As with most things this past year, climate campaigning has taken a back seat to the pandemic, following what many regarded as a breakthrough year for environmental activism in 2019.
But that doesn’t mean the issue has gone away, and according to Greta Thunberg, it’s more important than ever that we use this year to renew our focus on the fight against climate change.
Speaking ahead of a panel event with the Dalai Lama this weekend, January 9, Thunberg told People:
My hope for 2021 is that we see an awakening when it comes to the climate and environment, [and] that we start to treat this crisis like the crisis it is… and understand what needs to be done— understand that we have failed and that we need to take real bold action right now, that we cannot afford to wait any longer.
Thunberg, who recently turned 18, admitted that the pandemic posed a ‘frustrating’ challenge to the momentum of climate campaigning, with activists no longer able to participate in the mass Fridays For Future rallies and strikes that came to characterise the movement.
Computer models have suggested that the first wave of lockdowns last spring resulted in a sharp drop in carbon emissions, largely down to the lack of traveling and temporary closing down of industry. And Thunberg believes that the impact of the pandemic on society has only reinforced the importance of acting now to take the climate crisis seriously, saying that it has ‘shown us that we are not living sustainable’ and that ‘we cannot, we will not, make it without listening to science’.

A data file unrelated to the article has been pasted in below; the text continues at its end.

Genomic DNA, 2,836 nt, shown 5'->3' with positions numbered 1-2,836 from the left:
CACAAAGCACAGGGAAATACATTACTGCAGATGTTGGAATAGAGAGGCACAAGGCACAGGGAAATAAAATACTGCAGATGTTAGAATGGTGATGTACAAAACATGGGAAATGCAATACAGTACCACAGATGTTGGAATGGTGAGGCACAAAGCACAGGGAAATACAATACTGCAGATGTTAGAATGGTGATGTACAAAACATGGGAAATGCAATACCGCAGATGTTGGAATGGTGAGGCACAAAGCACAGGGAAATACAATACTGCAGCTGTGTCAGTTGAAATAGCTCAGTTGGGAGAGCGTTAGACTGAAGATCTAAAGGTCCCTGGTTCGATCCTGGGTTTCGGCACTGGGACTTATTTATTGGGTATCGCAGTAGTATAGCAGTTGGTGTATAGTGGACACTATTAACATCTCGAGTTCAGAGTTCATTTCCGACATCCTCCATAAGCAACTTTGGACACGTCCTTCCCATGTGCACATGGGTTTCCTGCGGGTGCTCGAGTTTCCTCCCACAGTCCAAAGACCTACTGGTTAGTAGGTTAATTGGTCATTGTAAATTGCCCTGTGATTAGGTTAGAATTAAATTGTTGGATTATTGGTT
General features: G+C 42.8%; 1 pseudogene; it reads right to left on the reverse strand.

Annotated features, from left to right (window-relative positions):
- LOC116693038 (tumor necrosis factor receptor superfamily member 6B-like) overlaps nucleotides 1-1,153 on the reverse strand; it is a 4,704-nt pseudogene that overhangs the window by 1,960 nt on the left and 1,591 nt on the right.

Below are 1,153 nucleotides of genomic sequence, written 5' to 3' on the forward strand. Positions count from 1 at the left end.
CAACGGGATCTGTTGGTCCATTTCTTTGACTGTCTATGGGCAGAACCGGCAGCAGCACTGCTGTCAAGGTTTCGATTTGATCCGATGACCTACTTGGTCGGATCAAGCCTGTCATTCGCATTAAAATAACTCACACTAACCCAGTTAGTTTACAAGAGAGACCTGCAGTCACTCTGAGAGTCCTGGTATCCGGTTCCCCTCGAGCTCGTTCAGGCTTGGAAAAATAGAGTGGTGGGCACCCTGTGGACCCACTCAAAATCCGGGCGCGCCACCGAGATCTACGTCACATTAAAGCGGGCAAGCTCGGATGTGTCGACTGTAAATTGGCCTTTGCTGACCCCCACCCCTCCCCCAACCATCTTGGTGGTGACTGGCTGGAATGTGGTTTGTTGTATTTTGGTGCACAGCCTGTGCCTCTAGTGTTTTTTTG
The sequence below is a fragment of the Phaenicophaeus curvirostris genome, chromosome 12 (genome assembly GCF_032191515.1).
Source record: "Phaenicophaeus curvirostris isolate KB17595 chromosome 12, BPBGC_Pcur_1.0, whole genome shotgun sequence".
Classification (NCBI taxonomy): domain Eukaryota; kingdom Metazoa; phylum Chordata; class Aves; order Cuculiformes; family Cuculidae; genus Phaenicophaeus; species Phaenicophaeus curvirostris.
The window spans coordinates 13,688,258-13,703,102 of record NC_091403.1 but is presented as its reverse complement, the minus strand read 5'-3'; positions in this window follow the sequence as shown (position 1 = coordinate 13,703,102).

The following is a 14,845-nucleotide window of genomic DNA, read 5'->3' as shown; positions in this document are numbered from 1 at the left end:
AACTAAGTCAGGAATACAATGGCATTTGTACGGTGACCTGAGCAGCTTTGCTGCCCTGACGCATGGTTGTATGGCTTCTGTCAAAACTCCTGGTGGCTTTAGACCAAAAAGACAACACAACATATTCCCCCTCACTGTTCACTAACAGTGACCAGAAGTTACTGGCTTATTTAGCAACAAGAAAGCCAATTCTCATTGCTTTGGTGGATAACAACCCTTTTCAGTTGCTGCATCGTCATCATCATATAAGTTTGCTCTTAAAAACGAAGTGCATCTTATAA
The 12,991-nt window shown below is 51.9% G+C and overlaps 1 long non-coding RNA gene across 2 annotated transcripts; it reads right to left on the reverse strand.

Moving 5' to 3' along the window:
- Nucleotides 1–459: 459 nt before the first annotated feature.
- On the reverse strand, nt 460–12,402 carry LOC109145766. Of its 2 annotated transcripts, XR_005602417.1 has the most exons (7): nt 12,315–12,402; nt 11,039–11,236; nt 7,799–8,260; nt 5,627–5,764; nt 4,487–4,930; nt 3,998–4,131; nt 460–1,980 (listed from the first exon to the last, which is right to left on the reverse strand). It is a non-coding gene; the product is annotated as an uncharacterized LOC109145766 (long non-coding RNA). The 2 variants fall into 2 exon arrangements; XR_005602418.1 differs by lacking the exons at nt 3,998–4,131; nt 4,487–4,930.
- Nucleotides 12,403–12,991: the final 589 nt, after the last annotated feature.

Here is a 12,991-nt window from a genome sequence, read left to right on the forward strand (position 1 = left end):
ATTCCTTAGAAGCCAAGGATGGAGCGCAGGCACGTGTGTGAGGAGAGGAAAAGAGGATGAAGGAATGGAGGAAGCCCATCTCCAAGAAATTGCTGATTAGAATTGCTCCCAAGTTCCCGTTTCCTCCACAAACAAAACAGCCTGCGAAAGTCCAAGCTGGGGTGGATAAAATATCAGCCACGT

Although many countries have set significant environmental targets for the next decade, experts continue to warn that governments around the world are still not doing anywhere near enough to reduce their environmental impact. There are signs of hope, however, most notably with the incoming Biden administration set to rejoin the Paris Climate Agreement, just over a year after the United States officially withdrew under President Trump.
While Thunberg calls the move a ‘crucial step,’ she’s also warned that governments can’t afford to become complacent.
Thunberg told People:
We need to make sure that right now, we don’t relax and fall back asleep because we think, ‘Oh, the U.S. is back in the Paris Agreement, now things will turn out okay.’ We need to continue pushing even harder now.
Announcing these kinds of distant hypothetical goals and targets that don’t actually do something today … it sends a signal that things are being done and that action’s being taken when it’s not.
The Woodwell Climate Research Center and Mind & Life Institute panel featuring Thunberg and the Dalai Lama will be live streamed on Facebook this Saturday at 10.30pm EST.
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Topics: News, Climate Change, Global Warming, Greta Thunberg, Now